Blensdorf worked almost obsessively during internment on a series of drawings and carvings of a young pregnant woman. The night before the opening of the 2nd art exhibition he had apparently ‘single-handedly carried a large plaster figure of a highly pregnant woman up the stairs and left her standing in the middle of the floor where she endangered the structure of the building.’ 36 His poignant small, modelled sculpture Refugees, together with a number of related drawings, references both his own double exile with his young family and the wider experience of war and displacement. 37 In The Camp preview, Hinrichsen set out their aims as ‘a survey of what the artists are doing in their studies and bedrooms’), commercial (works were for sale) charitable (profits going to the Welfare Fund) and commemorative of ‘this island, where you had to stay not quite voluntarily’. Visitors were also encouraged to sign up to have their portraits painted. The main recipient of this business was likely to be Schwitters, whose portraits were greatly admired. In fact, Schwitters earned a living by adopting a businesslike approach, painting ‘well-known camp personalities on spec to attract commissions’, for which he had a set of fixed charges: £5 (halffigure with hands), £4 (without hands), £3 (head and shoulders only). In this way he completed more portraits than at any other time in his career, between 20 and 30 in all. (Many surviving because they were more appreciated than his advanced collages and assemblages.) Hinrichsen commented that ‘this mercenary approach was not shared by the other artists but enabled [Schwitters] – having arrived penniless – to live in comparative luxury’.38

Schwitters certainly continued with his abstract Merz collages and his popular performances in the artists’ café led to the Ur-sonate becoming a standard greeting among old Hutchinsonians. Uhlman also recalled that another of Schwitters’ performances was to bark like a daschund while an elderly Viennese businessman barked back like a mastiff. Uhlman left a memorable description of Schwitters’ garret bedroom-studio: 7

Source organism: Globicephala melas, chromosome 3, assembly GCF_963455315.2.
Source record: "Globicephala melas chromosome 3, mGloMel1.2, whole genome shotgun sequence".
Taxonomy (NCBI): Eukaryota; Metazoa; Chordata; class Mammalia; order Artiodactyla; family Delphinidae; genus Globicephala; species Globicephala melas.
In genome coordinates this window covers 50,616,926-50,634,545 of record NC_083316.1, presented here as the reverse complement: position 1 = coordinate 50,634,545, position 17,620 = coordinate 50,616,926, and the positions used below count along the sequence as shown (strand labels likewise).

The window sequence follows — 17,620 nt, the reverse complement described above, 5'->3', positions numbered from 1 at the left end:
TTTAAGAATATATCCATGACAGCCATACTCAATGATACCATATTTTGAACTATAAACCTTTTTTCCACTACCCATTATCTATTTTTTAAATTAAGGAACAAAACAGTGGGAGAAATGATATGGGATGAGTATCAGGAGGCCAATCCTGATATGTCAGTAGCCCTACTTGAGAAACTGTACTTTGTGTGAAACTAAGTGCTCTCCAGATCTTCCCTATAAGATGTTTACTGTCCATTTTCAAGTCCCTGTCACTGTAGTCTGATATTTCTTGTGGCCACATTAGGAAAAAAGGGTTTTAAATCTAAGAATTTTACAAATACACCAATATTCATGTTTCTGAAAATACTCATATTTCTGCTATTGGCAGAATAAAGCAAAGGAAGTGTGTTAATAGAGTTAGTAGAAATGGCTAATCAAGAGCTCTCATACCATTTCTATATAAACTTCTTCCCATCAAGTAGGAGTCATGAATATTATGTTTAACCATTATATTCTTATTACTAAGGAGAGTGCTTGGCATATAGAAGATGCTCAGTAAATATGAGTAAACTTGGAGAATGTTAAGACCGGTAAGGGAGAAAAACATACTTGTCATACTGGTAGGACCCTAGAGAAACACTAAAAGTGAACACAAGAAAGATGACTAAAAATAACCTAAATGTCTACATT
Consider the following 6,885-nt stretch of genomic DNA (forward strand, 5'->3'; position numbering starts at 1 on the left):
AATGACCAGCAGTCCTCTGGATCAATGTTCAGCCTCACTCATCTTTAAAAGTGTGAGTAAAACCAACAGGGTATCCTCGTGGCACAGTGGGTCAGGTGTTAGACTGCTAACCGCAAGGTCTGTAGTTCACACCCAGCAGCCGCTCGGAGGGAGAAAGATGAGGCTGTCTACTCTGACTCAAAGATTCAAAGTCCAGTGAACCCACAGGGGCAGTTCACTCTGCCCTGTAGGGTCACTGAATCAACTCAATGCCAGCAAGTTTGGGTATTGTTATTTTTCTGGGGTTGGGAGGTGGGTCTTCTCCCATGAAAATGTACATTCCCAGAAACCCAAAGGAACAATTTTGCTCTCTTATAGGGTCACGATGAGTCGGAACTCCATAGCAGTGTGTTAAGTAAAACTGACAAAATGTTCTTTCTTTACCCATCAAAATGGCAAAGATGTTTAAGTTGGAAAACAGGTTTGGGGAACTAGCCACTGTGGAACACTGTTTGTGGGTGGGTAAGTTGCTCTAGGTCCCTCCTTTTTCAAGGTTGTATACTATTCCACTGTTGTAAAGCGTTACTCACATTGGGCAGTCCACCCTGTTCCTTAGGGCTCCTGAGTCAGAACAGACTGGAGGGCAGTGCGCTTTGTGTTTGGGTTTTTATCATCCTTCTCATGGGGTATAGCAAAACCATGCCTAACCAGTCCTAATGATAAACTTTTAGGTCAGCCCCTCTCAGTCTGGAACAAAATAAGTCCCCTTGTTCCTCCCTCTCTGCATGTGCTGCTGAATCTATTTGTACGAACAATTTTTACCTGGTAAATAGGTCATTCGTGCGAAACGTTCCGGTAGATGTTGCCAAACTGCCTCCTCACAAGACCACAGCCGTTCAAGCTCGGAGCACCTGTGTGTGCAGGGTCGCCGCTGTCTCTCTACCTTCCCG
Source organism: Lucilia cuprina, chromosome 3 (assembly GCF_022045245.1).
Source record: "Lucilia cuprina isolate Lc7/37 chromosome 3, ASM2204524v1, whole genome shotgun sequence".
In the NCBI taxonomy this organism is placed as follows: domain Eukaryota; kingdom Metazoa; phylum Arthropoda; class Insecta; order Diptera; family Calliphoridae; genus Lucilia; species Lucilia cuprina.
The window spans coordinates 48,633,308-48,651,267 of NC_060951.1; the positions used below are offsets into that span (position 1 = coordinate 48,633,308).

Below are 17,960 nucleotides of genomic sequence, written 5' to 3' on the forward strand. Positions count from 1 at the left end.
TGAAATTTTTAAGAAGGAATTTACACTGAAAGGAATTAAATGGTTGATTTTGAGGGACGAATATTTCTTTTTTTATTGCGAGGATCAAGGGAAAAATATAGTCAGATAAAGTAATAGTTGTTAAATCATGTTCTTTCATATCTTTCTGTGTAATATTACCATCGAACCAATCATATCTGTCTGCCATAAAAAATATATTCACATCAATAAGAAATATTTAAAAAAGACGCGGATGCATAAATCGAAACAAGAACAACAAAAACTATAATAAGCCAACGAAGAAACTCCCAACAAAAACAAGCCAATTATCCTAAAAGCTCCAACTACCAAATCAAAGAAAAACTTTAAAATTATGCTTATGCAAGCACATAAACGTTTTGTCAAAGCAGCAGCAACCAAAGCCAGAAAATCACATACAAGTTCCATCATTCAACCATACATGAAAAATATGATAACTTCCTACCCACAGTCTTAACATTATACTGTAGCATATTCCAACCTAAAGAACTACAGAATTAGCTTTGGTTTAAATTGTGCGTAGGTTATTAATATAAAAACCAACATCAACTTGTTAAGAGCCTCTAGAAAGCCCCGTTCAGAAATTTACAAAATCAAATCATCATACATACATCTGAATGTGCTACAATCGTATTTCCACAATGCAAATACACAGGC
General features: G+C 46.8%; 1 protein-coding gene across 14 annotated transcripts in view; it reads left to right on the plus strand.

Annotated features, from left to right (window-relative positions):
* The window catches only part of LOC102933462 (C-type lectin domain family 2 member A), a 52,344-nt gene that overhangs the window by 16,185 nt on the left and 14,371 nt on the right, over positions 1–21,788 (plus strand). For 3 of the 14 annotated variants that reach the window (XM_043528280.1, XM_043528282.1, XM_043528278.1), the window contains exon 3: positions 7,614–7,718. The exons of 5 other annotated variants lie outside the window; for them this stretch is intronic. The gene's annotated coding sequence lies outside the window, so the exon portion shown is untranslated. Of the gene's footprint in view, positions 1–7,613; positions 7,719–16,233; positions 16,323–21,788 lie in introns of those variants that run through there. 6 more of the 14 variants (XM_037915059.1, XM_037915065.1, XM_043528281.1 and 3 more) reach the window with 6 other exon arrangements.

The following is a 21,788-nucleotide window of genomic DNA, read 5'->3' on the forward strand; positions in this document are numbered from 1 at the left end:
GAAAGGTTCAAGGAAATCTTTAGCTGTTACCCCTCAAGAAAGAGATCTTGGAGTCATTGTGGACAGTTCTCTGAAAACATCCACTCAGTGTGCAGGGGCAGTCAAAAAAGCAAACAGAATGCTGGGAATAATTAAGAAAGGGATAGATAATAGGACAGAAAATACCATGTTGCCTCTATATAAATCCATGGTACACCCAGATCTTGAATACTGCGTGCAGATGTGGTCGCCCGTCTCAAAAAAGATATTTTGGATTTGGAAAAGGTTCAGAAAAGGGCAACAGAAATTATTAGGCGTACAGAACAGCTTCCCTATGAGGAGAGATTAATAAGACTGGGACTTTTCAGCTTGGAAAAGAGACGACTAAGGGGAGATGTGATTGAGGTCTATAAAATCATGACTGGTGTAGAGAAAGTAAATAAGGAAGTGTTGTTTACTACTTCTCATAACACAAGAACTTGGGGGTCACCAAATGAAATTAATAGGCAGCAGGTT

On the walls hung his collages [his italics], made of cigarette packets, seaweed, shells, pieces of cork, string, wire, glass, and nails. A few statues made of porridge stood about, a material more impermanent than any other known to mankind, and it emitted a faint but sickly smell and was the colour of cheese: a ripe Danish blue or Roquefort. On the floor were plasters, bits of stale bread, cheese and other remnants of food, and among them some large pieces of wood, mostly table and chair legs stolen from our boarding houses, which he used for the construction of a grotto round a small window. There was a bed, a table, and possibly also a chair in a room about twelve feet by eight. The rest of the space was taken up with paintings of all kinds done on lino, which came from the floor of our lodgings, no other material being available. He always carried a sharp knife with him for such purposes […] 39 Yet Sarah Wilson, who has suggested that the grotto was another proto Merzbau, has observed ‘how the visible degradation of his Merz materials in camp conditions added a poignancy to [Schwitters’] experimental work and its private status as a secret diary. The minimalism of these works,’ she writes, ‘speaks of a dialectic between possession and dispossession, a form of collecting in exile that has been described as an ‘existential project that seeks to lend shape to hapless circumstance’.40